cross posted from my Media Justice Column
This is not an article about Charlie Sheen. Instead this article uses the conversations and reporting around Sheen to bring to light ableist language that is being used. My hope is to have us all think about how language is alive, and how we can make good decisions to use language that is effective yet does not oppress or isolate others.
I’ve heard all sorts of terminology around what is going on with Charlie Sheen, most overly used being “crazy,” “nut,” “loony,” and “lost/losing his mind.” Folks are also using other terms, more profane, in addition to these. What strikes me is the obvious misuse of certain terms when it comes to mental illness and disability. I have been working on this myself, especially since my mother was recently diagnosed with dementia, and thinking about what that means for my future mental wellness. I am not without misusing these terms either, however, now that these terms impact me and my family and the community I’m a part of, I’ve learned. I’ve made the conscious choice to learn and do things differently and treat language as an important part of the work I do. It’s a struggle, it’s not always easy, but it’s something I’ve committed myself to doing and it’s a process.
Caring for an aging parent really puts disability in context, especially for someone like me who enjoyed almost 25 years of being able-bodied. When I was disabled and could not walk for extended periods of time I was very isolated and had lots of time to think. It was then that I realized that being able-bodied was temporary, that I will always now be someone with a disability and how that will impact my life. How to move through the pain that is very real and impacts my sense of self and gender expression; how to cope with my body changing because of lack of movement, were all things that came at me very quickly because I was never prepared to think about such things. This is because we live in an ableist society.
Our society, and many all over the world, privileges people who are able-bodied. Yes, we have the Americans with Disabilities Act, and yes some forms of limiting access are illegal, yet that does not eliminate the prejudice that can, and often does, follow. So, as Sheen’s actions are televised and shared virtually, so are the insults, name-calling, and isolation. The ableism spreads quickly without critique or mention.
Folks, please be aware of the ableist language you use and how it harms us all. Using terms that oppress others who are living with mental illness is not trendy, funny, or appropriate. I believe that language is alive, it is important, and has power. I was writing to my homegirl Erika Lopez who has written extensively about Sheen and what he’s said and represents at her clog, but we both agree that language can do a lot of good and a lot of damage.
She share with me how some terms, that she had never heard of and are not slang, are difficult for her to understand and use properly. She shared that it challenged her, but not in a way that was affirming or that taught her anything, but in ways that made her feel inadequate. I told her I know exactly how she feels as I often find myself in that space too. I think a lot of language does this because that is the goal of some folks who use such language. I shared with her my experience in a PhD program and having to learn the language of theory, and all the big words “scholars” made up to share their ideas. They made these terms enormous as a way to only speak to the people who are members of their community. It excludes folks and that is the goal. In that exclusion it also has others doubt their own intellect, thus reinforcing an elitist space.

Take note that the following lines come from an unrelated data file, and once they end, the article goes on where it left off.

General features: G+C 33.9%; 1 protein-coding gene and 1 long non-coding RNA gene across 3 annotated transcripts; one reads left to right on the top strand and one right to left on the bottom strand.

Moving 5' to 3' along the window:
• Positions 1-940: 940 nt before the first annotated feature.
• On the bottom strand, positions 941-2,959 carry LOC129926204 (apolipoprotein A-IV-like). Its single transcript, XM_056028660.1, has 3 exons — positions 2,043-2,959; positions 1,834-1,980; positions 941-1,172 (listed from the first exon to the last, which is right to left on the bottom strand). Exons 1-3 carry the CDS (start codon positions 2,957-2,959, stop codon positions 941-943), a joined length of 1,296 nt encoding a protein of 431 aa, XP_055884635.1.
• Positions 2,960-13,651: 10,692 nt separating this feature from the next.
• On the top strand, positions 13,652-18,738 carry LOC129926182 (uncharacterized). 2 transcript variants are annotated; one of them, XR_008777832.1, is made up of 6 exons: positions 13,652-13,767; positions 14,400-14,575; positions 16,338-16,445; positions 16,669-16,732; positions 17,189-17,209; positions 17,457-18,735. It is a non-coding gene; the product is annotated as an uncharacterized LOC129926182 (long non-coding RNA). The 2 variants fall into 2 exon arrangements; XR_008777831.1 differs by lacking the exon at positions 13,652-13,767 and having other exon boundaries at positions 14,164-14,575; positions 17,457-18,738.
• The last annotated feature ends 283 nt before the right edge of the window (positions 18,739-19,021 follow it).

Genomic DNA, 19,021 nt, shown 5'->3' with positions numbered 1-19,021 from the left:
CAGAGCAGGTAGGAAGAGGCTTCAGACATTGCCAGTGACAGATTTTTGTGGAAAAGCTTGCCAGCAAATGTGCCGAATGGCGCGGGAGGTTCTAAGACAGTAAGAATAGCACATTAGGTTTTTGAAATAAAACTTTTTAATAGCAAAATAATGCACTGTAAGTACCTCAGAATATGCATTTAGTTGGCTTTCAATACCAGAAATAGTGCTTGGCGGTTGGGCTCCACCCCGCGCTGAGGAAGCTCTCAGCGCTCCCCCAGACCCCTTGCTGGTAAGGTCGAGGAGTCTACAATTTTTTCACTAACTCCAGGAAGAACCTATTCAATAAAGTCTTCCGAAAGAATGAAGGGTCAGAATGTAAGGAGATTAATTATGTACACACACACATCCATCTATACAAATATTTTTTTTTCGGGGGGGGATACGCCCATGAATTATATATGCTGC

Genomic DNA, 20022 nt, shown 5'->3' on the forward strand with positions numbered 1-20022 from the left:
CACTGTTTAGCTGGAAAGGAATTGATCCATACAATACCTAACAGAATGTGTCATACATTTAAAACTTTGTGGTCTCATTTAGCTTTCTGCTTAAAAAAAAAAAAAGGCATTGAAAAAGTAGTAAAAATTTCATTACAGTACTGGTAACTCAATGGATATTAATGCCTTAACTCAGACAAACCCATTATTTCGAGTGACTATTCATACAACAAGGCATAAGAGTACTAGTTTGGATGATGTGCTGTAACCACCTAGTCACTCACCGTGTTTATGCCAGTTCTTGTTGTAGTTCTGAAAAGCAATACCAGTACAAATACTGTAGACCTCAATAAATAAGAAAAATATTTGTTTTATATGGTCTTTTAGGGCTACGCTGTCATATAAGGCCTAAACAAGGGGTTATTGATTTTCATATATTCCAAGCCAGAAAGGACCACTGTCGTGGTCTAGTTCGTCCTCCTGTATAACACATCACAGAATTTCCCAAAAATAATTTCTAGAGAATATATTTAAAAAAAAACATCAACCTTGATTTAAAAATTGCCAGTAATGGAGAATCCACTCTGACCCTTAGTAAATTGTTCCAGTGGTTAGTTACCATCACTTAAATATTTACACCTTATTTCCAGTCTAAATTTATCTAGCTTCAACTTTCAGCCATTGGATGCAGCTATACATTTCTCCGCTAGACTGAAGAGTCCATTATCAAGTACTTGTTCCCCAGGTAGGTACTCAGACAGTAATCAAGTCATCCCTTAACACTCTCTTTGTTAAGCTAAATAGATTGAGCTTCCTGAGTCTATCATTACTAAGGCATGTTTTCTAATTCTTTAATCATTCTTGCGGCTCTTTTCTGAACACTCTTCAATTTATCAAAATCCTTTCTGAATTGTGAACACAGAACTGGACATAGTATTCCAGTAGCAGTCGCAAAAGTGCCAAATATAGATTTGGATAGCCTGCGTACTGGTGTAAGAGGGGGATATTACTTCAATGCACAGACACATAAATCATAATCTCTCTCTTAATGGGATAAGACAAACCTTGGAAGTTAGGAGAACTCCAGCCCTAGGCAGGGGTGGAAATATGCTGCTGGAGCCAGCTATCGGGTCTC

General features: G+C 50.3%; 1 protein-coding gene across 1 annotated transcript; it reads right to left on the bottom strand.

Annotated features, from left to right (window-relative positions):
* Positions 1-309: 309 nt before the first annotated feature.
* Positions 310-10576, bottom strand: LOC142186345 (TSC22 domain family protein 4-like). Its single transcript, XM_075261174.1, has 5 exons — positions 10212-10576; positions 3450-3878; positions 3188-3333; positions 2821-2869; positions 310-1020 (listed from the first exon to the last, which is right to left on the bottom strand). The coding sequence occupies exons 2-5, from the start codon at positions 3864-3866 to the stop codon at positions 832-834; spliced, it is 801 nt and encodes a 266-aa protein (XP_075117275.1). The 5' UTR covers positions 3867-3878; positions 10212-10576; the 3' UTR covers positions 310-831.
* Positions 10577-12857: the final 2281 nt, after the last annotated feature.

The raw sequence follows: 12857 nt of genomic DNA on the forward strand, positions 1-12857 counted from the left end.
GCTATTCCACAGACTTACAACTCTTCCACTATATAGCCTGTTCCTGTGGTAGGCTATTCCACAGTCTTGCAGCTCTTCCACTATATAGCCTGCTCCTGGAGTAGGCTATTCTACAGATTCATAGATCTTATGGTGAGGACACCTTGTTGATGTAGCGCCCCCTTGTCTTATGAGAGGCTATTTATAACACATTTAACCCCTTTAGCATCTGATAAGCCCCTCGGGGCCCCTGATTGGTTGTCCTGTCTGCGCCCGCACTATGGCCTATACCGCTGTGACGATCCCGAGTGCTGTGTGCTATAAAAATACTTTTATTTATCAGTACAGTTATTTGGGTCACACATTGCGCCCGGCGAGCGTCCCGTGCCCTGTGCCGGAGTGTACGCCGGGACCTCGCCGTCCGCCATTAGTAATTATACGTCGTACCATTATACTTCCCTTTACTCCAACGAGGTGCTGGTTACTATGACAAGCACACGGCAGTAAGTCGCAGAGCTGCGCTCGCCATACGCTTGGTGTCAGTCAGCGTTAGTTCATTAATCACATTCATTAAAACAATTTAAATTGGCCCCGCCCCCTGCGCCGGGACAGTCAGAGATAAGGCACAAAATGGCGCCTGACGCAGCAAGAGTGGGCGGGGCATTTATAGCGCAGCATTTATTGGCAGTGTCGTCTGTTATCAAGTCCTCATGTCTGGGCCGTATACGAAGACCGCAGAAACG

There are some similarities in code-switching, when folks move from one language to another (think moving from English to another language for folks who speak more than one, this includes sign language). When folks code-switch they may often do so because that is the language they are most comfortable speaking, a hybrid of more than one language. It is also a way that folks can keep outsiders out. I wrote a little about this and language in my post about Lady Gaga and her choice in using certain terms in her songs.
This is the same issue I find with the term “colorblind” when folks talk about racism and race neutrality. Affiliating people with a specific disability that impairs their vision with people who perpetuate discrimination based on race is wrong on numerous levels. Not only does it equate a disability (which can be an outcome of numerous situations from biology, age, injury, etc.) with a lack of knowledge, but it also reinforces stereotypes that people with disabilities are not intelligent, thus disposable, thus ignored.
Many of the anti-racist communities and activists use the term “colorblind” on a regular basis, even some folks who we may admire, and it is one of the reasons I have slowly removed myself from such spaces. It is not effective to think that the language we use does not isolate or impact others, especially if we do not understand how identities intersect and make us all complicated. Imagine what a person of Color with a disability or an anti-racist White person with a disability may experience when in their community of practice, their gender, race and ethnicity or culture is prioritized over their disability. None of us should ever have to be forced to choose one identity over the other. Ever.
One of the things that triggered this post for me was seeing this image come across my Tumblr dashboard. I think this image offers some great suggestions and examples of how we have such a vast amount of choices in the words we choose, why not accept this challenge of not using ableist language? The image at the time was posted at the site however at this time Tumblr does not seem to be showing that page. For now you can view it or reblog it here.